Joining Jesus’ fight against evil

How do we respond to the George Floyd’s suffering? Here’s a message from a martyr.

It’s 2020, and a black man’s life is cut short by a policeman’s knee. I understand the outrage. What I don’t understand is why this is unexpected.

Perhaps we imagined we’d improved past this. Perhaps we thought that driving vehicles into protestors could only happen in places like Tiananmen Square. Perhaps we lost sight of rulers like Assad dropping bombs on their own people, or of the number of countries that have been bombed by the only air force to have used nuclear weapons. Perhaps we’d rather direct our anger at foreign injustice than face the inequities in Australia where black deaths in custody are among the worst in the world.

The depth of injustice

It feels insidious when the perpetrators are those tasked with preventing violence. It shakes the trust we place in our leaders when they murder us. We react as if something strange is happening, because the evil is senseless. Tentacles of injustice run deeper than we expect. It’s as if we can’t breathe.

So, how do we respond? Join the protestors and demand a better world? That’s led to 13 more deaths so far. Sit home and wring our hands in hopeless grief? How does that change anything?

The evil is unacceptable, symptomatic of deeper systemic injustice. So what do we do? What does the gospel call us to do?

The gospel response

Here’s some wisdom from a founder of the church, himself a statistic of state violence:

1 Peter 4:12-13 (NIV)
12 Dear friends, do not be surprised at the fiery ordeal that has come on you to test you, as though something strange were happening to you. 13 But rejoice inasmuch as you participate in the sufferings of Christ, so that you may be overjoyed when his glory is revealed.

We’ll get to Peter’s three points, but first let’s be clear that Peter is not talking merely about what we call religious persecution. Consider the sufferings of Christ. Why did God’s anointed suffer? For himself, or for his world?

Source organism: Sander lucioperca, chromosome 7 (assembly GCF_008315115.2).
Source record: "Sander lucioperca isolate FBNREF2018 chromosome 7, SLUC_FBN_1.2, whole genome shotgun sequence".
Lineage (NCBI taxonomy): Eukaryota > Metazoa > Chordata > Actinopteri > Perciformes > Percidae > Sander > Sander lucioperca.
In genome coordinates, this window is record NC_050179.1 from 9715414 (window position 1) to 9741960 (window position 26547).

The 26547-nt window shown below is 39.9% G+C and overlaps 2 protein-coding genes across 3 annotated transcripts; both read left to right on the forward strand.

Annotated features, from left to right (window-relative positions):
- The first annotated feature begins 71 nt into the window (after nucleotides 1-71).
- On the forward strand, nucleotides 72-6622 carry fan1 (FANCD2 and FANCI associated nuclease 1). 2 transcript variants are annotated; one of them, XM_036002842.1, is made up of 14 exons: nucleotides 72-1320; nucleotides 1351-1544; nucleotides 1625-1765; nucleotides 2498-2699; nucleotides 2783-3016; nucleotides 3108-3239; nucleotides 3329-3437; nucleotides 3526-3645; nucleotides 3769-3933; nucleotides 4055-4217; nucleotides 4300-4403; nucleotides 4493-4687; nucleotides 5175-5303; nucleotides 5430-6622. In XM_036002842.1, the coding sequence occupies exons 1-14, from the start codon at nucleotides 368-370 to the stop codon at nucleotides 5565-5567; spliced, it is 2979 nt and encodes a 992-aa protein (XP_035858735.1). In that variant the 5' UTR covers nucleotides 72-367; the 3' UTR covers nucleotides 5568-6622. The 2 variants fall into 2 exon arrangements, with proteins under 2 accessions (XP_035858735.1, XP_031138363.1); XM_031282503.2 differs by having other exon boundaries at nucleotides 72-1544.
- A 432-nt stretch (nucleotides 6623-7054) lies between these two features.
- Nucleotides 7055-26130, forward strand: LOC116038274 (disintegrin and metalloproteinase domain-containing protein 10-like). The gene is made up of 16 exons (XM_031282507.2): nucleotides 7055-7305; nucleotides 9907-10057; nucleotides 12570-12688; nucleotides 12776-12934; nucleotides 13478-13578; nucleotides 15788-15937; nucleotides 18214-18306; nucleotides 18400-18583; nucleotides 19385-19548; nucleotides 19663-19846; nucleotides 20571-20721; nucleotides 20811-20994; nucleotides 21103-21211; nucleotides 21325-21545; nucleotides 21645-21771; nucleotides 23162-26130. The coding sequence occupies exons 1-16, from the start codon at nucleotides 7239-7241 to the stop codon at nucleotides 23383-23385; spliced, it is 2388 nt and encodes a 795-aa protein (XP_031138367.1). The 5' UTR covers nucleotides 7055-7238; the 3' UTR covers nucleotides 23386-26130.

Many Christians think, “He suffered for my sins.” True, but don’t reduce the gospel to personal forgiveness. That miniaturized message stops us seeing the scope of both the problem and the solution:

  • Since we think of sin as personal guilt, we don’t recognize sin as the power that holds the world oppressed so it cannot flourish as God’s realm (a kingdom of God). We don’t watch the news and go, “Ah, yes, that kind of oppressive behaviour is the expression in a world held in the grip of sin.”
  • Since we understand the gospel merely as personal forgiveness, we don’t understand the gospel as the announcement that God has installed a new global leader. Consequently, we don’t see Jesus as God’s answer to our social problems. Because we have not understood the sufferings of Christ as God’s mechanism for restoring his just reign to the earth, we don’t know how to participate in the sufferings of Christ as he leads us towards a just world.

Stop calling Jesus a personal Saviour (a phrase never used in Scripture). Declare him as Saviour of the world (John 4:42). He isn’t merely a way, a truth, and a life for me. Jesus is the way to a better world, the truth of God’s kingship incarnate on the earth, the life of the community embodying his Father’s reign (John 14:6).

Step beyond good news for me. The gospel is good news for the world. The sufferings of Christ address the troubled world where those with power kill those without. If you haven’t understood this, you have not understood why the rulers crucified Jesus.

Suffering and power